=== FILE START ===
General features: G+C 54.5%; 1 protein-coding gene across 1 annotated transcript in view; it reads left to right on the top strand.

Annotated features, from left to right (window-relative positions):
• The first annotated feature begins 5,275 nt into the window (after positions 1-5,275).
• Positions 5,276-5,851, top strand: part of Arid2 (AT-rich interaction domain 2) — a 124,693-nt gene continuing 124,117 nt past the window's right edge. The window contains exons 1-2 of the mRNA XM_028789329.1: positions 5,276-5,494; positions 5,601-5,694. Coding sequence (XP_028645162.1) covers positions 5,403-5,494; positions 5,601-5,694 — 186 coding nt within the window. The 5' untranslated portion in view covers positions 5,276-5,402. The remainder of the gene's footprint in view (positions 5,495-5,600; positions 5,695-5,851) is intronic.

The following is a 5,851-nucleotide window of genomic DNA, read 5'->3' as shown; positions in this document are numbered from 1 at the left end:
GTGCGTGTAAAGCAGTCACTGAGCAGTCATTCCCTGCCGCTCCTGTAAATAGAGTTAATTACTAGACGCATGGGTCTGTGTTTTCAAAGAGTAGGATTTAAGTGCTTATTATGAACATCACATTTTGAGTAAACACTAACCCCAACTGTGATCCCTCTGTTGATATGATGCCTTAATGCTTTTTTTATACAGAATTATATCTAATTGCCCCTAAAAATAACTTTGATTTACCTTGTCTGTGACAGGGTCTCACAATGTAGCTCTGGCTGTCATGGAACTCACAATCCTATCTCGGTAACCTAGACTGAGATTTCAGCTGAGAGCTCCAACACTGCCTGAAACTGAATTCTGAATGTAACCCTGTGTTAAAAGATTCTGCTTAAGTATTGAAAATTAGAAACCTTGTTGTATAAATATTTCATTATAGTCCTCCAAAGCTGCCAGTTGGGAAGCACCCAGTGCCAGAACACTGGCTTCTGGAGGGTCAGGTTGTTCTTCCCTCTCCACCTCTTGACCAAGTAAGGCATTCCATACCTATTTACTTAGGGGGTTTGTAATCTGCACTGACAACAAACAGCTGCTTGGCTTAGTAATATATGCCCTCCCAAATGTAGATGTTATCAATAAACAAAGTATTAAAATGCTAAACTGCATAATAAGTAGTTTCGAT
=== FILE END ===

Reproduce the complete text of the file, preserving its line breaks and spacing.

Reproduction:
General features: G+C 54.5%; 1 protein-coding gene across 1 annotated transcript in view; it reads left to right on the top strand.

Annotated features, from left to right (window-relative positions):
• The first annotated feature begins 5,275 nt into the window (after positions 1-5,275).
• Positions 5,276-5,851, top strand: part of Arid2 (AT-rich interaction domain 2) — a 124,693-nt gene continuing 124,117 nt past the window's right edge. The window contains exons 1-2 of the mRNA XM_028789329.1: positions 5,276-5,494; positions 5,601-5,694. Coding sequence (XP_028645162.1) covers positions 5,403-5,494; positions 5,601-5,694 — 186 coding nt within the window. The 5' untranslated portion in view covers positions 5,276-5,402. The remainder of the gene's footprint in view (positions 5,495-5,600; positions 5,695-5,851) is intronic.

The following is a 5,851-nucleotide window of genomic DNA, read 5'->3' as shown; positions in this document are numbered from 1 at the left end:
GTGCGTGTAAAGCAGTCACTGAGCAGTCATTCCCTGCCGCTCCTGTAAATAGAGTTAATTACTAGACGCATGGGTCTGTGTTTTCAAAGAGTAGGATTTAAGTGCTTATTATGAACATCACATTTTGAGTAAACACTAACCCCAACTGTGATCCCTCTGTTGATATGATGCCTTAATGCTTTTTTTATACAGAATTATATCTAATTGCCCCTAAAAATAACTTTGATTTACCTTGTCTGTGACAGGGTCTCACAATGTAGCTCTGGCTGTCATGGAACTCACAATCCTATCTCGGTAACCTAGACTGAGATTTCAGCTGAGAGCTCCAACACTGCCTGAAACTGAATTCTGAATGTAACCCTGTGTTAAAAGATTCTGCTTAAGTATTGAAAATTAGAAACCTTGTTGTATAAATATTTCATTATAGTCCTCCAAAGCTGCCAGTTGGGAAGCACCCAGTGCCAGAACACTGGCTTCTGGAGGGTCAGGTTGTTCTTCCCTCTCCACCTCTTGACCAAGTAAGGCATTCCATACCTATTTACTTAGGGGGTTTGTAATCTGCACTGACAACAAACAGCTGCTTGGCTTAGTAATATATGCCCTCCCAAATGTAGATGTTATCAATAAACAAAGTATTAAAATGCTAAACTGCATAATAAGTAGTTTCGAT